It gets worse than cat calling and short touches. This is my story, and it is just one story in an innumerable list of incidents of harassment.  I was taking my umpteenth trip from Sacramento to San Diego to visit my family. I am a frequent solo traveler and have been for years. It's no big deal. It never made me feel vulnerable...until this day. I was sitting in the window seat in the middle of the plane.  This man came and slid into the middle seat next to me. He was probably in his early 40s and seemed friendly enough. I had a law school book out so he started chatting me up about law school. I don't particularly like "plane buddies" but I've met a few interesting people in the past in this way, so I went with it. He earned my trust with his friendly, harmless demeanor.

Then it happened. He put his hand on the top of my thigh. I naively though at first, maybe he didn't realize and slid over a little. Then he slid his hand over and inward to my inner thigh. We stopped talking. I was frozen. What do I do? I was stuck in the window seat. I crossed my legs. He moved his hand in further. I scooted away. Nothing changed. My inner self was on fire. I need to tell him to stop touching me. I should ring the flight attendant bell and report this creeper. Instead, I did nothing. I looked out the window and scooted away and wanted to crawl out of my skin. Eventually my obvious coldness towards him and a few pointed dirty looks convinced him to slide his hand away. Then I had to sit next to this creep for the rest of the plane ride. And I did nothing.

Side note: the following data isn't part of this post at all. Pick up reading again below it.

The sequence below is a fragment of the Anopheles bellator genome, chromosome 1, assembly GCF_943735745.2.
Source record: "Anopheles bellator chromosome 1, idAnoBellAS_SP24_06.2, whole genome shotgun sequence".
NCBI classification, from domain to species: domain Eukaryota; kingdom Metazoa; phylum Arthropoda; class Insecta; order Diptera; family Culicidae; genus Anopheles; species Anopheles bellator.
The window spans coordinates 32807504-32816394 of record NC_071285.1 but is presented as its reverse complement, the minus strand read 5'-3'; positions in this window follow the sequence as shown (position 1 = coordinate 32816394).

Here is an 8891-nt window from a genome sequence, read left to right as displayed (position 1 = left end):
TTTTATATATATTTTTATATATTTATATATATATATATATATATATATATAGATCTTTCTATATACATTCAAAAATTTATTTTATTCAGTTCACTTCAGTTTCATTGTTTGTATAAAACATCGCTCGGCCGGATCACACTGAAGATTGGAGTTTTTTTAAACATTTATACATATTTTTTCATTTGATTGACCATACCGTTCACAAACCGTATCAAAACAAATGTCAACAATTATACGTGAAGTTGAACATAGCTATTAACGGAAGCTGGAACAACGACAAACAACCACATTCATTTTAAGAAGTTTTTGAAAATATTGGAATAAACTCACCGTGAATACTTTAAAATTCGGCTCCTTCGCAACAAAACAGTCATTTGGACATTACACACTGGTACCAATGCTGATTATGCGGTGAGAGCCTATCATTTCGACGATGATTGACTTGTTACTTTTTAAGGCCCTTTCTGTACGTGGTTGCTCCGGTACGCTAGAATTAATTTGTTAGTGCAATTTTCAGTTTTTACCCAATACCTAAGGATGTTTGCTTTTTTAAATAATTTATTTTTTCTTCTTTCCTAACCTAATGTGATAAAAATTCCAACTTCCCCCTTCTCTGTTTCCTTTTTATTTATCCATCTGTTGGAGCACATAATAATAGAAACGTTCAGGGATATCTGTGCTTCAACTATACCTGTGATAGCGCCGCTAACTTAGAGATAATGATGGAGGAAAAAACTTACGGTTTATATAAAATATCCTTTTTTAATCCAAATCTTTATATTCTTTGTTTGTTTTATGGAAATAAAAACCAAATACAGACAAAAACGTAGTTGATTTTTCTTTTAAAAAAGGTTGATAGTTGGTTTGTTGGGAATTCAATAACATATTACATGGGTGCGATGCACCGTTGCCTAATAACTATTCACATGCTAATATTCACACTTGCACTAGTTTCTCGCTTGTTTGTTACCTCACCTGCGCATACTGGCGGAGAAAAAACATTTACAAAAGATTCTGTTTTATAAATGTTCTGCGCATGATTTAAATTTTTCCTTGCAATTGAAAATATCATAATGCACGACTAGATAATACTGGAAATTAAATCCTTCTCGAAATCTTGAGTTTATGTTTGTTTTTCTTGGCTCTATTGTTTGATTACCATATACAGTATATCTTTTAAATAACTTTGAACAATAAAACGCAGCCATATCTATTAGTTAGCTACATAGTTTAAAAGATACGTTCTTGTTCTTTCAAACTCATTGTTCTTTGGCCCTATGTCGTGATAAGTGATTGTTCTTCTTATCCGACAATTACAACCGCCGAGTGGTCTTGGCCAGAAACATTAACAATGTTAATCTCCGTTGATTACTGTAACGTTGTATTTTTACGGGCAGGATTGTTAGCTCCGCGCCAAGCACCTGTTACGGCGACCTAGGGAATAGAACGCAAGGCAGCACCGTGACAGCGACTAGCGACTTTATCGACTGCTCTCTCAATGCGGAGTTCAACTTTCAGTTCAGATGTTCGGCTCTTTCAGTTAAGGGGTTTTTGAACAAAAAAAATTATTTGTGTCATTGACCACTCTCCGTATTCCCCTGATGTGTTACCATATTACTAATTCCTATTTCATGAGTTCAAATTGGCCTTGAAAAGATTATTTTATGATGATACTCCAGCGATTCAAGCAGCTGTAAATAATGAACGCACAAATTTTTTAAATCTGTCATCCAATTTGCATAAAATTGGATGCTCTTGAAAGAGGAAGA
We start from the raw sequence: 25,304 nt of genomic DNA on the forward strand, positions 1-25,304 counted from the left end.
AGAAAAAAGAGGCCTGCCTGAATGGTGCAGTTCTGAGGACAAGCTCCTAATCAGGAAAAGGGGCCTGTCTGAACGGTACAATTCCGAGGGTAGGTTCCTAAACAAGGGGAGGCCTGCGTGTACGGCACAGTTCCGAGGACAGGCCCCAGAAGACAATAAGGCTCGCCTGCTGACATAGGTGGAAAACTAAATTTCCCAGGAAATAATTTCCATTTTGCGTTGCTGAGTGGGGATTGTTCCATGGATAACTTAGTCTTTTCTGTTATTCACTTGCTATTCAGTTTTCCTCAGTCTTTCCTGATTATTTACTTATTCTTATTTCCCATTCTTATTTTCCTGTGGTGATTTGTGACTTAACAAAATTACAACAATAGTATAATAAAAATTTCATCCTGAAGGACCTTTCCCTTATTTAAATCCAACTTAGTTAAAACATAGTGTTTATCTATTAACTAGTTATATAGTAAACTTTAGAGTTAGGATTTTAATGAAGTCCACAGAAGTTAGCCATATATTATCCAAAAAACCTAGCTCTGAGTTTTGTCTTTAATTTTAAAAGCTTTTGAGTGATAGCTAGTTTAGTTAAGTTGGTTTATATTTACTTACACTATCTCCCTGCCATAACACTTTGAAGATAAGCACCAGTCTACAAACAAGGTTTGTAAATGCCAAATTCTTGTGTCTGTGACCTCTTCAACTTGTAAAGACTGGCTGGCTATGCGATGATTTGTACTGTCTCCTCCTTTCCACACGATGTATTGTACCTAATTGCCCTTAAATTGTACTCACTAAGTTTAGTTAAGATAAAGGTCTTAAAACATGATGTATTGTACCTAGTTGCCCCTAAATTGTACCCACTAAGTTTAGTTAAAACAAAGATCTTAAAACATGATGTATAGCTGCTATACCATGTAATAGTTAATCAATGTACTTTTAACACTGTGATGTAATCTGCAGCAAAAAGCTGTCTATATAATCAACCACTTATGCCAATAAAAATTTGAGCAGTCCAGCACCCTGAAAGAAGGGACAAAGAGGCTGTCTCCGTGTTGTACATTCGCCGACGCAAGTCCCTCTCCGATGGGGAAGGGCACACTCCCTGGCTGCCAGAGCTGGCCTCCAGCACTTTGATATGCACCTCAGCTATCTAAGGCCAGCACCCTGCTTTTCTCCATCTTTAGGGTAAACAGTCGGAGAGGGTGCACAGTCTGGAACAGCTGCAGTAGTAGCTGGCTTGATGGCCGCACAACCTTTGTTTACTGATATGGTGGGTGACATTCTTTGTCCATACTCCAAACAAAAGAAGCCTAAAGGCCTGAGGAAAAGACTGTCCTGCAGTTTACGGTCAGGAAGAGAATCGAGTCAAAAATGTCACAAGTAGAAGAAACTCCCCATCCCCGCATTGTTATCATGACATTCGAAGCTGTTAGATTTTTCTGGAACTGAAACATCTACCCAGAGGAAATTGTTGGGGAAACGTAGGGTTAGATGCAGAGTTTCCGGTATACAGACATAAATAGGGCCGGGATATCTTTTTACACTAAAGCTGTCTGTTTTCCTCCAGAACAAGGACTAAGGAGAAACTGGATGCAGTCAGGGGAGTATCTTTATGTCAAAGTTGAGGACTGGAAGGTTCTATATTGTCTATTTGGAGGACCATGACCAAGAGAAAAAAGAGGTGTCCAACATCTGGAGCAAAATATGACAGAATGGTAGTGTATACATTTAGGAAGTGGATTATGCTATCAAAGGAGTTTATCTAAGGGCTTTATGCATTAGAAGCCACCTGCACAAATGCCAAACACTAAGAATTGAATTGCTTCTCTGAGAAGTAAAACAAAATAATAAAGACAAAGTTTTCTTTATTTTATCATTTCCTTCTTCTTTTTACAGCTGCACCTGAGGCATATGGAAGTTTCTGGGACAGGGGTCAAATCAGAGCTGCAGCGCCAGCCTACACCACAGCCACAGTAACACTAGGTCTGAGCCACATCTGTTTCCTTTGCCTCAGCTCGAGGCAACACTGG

This story took place last year. Yes, as in my second year of law school as a 27-year old woman. I am a woman who prides herself on being strong and standing up to people. Yet, I did nothing. I was actually ashamed. He had done this to me. He earned my trust and violated me. Yet I was too ashamed to tell anyone because I was ashamed that I did nothing. But today I am putting this in a public forum because it needs to stop.

It is all a spectrum. Women deal with some form of harassment all the time. There were times when I was living in an urban area where I was harassed at least once a day. This includes this summer when I was living in Oakland. It was at least twice a day while walking to and from work, usually multiple times on each trip. It's exhausting, and sometimes scary.